Antarctic flight lands after month-long delay

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Flight from Paris to the continent has been delayed for three months due to poor weather

An Airbus A340 passenger plane has landed on Antarctica for the first time, a month after a similar flight from Paris.

The aircraft had been delayed for three months due to poor weather, but flew in over the south coast of Antarctica before taxiing to the runway at the South Shetland base of Mission Bay for a departure at 0930 local time on Sunday.

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It was the fourth Airbus A340 to fly to Antarctica, with the last taking off in September last year.

Travellers to the continent on this flight included teachers Mark Tyson and Sarah Cooke from Carstensz Pyramid School in Western Australia.

Antarctica is also a centre for renewable energy. Proprietor of Tarakan Station, Graham Scott, used solar panels to produce wind energy to fuel his generators for the decade he has been living on the continent.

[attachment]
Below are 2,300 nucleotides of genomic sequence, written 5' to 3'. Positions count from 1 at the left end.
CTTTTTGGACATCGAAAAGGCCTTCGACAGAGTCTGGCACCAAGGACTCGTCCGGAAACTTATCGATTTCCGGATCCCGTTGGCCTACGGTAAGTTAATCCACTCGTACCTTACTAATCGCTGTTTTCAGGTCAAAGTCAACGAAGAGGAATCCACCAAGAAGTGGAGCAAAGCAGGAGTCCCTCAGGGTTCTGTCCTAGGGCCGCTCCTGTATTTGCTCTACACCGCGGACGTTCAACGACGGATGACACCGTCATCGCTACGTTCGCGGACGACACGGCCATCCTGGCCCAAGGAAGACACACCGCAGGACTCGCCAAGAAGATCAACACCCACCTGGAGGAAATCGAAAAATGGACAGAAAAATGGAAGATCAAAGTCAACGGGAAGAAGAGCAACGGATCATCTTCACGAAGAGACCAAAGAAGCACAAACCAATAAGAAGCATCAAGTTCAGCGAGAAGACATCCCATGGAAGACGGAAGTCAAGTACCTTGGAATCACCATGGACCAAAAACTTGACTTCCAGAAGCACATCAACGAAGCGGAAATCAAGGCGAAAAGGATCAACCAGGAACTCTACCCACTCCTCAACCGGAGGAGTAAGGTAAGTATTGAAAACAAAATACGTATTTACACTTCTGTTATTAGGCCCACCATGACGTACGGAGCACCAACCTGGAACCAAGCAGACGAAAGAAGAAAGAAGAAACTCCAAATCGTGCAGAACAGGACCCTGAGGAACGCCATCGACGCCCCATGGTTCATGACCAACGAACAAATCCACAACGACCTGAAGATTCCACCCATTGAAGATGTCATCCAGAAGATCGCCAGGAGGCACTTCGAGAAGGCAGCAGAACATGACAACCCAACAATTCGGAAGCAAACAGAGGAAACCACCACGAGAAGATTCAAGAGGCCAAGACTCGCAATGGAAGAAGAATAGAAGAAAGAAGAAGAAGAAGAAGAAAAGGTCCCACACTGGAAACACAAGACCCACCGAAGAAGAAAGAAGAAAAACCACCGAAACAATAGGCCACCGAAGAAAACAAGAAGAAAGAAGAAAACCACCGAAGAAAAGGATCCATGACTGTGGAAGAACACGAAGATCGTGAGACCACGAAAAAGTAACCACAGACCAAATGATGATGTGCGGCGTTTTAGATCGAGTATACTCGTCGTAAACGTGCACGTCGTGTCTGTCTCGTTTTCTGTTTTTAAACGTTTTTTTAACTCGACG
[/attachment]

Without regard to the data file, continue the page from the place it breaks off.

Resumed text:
Scott, who was president of the National Congress of Australian Antarctic Departments, is in Antarctica to open a conference on renewable energy.

Australian Antarctic expedition leader Chris Mason also flew to Mission Bay from Antarctica, carrying 340kg of instruments and gear for the Polar Biology Bus, which will head to Craig Island in the Antarctic Circle in six weeks to test some of the latest technology in environment and human health monitoring.

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